Tuesday, January 27, 2009

Bacteria can be good: Kimchi

This post is a kind of "build-along". Today we made kimchi and sauerkraut. Both delicious, nutritious. Both depend on friendly bacteria rotting the vegetables to make them taste good and be good for us.

So let's start with the ingredients for kimchi.
Remember, we have 10 children. So we make things in large batches. But even so, this kimchi cost us about $7 to make. What we'll get is about 3 or 4 gallons. You can see the Napa Cabbage and the Bokchoi, the radishes (no grocery store had Diacon radish), scallion, garlic, ginger, peppers, non-iodized salt, fish oil, powdered shrimp, whey from spoiled milk, and paprika.

How much of each? who cares? Experiment. The cabbages are the main ingredient, the rest is flavoring.

Cut the cabbage and put it in the thumping bucket. Layer the ingredients so that there is less work mixing later.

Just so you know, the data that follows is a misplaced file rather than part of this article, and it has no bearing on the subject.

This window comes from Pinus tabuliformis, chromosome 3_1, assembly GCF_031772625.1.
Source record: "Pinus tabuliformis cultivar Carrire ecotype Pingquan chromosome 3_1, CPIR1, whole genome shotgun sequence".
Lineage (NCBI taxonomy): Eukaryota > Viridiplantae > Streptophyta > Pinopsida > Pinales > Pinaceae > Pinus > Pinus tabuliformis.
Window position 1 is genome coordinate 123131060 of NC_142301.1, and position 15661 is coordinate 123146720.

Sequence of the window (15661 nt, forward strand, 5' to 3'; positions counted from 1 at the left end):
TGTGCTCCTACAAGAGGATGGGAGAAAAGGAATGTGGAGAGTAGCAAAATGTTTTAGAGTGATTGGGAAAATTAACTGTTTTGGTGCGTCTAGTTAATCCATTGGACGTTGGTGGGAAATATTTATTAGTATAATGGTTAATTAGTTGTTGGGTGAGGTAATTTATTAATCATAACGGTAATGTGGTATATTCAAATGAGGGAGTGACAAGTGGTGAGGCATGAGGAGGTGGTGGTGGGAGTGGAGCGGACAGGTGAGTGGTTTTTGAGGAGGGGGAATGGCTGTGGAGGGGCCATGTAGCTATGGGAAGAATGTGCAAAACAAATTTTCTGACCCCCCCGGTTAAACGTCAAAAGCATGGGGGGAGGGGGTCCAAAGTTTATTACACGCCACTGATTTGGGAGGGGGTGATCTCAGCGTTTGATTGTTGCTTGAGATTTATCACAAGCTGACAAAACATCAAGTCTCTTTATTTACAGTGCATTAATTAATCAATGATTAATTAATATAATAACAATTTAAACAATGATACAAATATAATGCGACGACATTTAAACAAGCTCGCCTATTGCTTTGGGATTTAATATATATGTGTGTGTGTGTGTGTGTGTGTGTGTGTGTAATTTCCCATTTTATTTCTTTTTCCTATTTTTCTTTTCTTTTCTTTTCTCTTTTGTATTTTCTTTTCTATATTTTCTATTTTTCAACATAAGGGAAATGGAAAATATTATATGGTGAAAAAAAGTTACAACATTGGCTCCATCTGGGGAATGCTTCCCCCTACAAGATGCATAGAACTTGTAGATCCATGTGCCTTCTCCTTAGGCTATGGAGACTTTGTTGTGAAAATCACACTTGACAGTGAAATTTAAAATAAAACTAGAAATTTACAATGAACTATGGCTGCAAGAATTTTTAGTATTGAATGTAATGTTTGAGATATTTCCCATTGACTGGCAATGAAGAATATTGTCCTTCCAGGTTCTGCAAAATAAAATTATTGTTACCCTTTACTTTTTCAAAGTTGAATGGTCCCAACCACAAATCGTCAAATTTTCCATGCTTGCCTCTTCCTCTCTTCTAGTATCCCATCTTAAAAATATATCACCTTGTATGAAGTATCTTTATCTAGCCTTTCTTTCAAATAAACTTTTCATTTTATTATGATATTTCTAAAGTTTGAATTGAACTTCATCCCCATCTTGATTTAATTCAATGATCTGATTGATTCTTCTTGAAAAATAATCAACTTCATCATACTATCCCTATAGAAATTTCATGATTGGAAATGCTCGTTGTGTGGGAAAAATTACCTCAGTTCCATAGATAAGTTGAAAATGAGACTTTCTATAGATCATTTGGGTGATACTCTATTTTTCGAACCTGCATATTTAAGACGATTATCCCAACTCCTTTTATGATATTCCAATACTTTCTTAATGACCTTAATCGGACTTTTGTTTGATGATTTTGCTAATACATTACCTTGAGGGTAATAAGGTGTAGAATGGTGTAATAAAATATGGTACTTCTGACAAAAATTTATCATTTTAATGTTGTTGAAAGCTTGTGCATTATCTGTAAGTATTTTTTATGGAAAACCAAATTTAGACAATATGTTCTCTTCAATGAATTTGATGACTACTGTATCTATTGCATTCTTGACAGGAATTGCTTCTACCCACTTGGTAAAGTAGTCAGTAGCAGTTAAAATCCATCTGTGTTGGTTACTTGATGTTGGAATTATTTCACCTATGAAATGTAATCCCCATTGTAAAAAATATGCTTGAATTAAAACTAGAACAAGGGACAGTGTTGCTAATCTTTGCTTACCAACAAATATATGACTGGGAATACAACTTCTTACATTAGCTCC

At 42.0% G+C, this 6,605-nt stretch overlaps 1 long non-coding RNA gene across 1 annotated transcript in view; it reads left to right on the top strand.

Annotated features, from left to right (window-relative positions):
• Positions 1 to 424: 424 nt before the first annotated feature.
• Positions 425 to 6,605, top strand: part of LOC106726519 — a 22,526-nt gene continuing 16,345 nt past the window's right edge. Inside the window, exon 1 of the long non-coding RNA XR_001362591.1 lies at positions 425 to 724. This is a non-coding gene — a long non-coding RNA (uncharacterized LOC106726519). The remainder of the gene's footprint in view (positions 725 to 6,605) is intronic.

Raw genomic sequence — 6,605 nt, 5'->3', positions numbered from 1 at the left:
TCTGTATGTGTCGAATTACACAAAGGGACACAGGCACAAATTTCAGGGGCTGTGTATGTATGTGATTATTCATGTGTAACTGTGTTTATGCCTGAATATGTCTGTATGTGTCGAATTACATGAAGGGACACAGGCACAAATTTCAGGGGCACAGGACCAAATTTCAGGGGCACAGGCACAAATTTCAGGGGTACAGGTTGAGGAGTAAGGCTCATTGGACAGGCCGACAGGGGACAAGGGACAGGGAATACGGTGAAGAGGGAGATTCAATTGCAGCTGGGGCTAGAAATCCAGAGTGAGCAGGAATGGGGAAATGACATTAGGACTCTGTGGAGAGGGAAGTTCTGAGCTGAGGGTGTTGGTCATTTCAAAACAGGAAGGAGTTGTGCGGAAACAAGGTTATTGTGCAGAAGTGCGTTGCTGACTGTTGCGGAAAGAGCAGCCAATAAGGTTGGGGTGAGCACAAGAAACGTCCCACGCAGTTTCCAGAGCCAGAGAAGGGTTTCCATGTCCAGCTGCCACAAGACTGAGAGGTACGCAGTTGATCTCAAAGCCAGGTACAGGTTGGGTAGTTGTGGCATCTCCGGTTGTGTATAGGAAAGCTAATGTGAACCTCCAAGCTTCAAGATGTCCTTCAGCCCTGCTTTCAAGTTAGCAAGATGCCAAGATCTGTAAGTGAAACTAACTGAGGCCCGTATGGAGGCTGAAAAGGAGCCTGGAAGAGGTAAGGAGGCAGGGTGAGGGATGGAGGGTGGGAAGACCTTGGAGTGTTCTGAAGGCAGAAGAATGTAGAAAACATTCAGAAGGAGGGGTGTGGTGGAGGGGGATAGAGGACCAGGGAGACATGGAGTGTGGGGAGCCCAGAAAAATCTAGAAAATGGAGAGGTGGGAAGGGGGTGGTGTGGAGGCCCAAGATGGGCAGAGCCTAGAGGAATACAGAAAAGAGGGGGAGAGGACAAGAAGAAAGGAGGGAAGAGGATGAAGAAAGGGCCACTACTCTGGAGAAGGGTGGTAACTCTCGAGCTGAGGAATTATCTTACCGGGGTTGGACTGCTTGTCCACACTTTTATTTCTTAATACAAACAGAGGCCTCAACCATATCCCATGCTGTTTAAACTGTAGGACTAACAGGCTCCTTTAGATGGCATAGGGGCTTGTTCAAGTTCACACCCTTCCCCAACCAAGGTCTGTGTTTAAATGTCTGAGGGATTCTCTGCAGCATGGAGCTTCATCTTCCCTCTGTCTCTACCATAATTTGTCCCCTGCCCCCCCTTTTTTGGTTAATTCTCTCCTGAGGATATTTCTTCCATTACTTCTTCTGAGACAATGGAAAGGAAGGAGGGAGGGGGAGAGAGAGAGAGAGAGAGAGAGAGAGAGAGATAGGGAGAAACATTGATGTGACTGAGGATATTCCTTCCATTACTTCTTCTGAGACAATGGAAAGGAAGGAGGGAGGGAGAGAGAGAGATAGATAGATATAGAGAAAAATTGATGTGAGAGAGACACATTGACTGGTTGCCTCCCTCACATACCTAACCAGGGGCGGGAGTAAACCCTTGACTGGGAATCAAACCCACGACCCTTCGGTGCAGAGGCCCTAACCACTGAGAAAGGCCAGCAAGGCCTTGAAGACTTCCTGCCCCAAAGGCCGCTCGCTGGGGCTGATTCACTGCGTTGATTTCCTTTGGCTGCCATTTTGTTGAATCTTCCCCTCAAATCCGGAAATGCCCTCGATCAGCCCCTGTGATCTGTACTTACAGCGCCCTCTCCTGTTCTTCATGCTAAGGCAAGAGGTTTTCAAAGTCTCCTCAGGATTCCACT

Get your kids to do some of the cutting.

And get them to do some of the mixing and sorting.

A nice layer will have most of the ingredients.

Some ingredients might be specially treated. We shaved the carrots with a carrot peeler. This works nicely so that we have long pieces that are thin enough to ferment quickly.

The pail nearly filled with the raw ingredients already smells good. Now it's ready for the thumping.

The 5 gallon pail almost filled will yield 2 gallons or so of crushed kimchi. The ingredients are crushed together so that they juice up. The whey and the lactobacillus (good bacteria from spoiled milk) cover all the ingredients.

And you end up with something that you can enjoy in just a few short days.

1 comment:

Babs said...

I was okay until I got to 'fish oil and powdered shrimp'. Then again, 'whey from spoiled milk' rates about the same. The finished product looks good, though!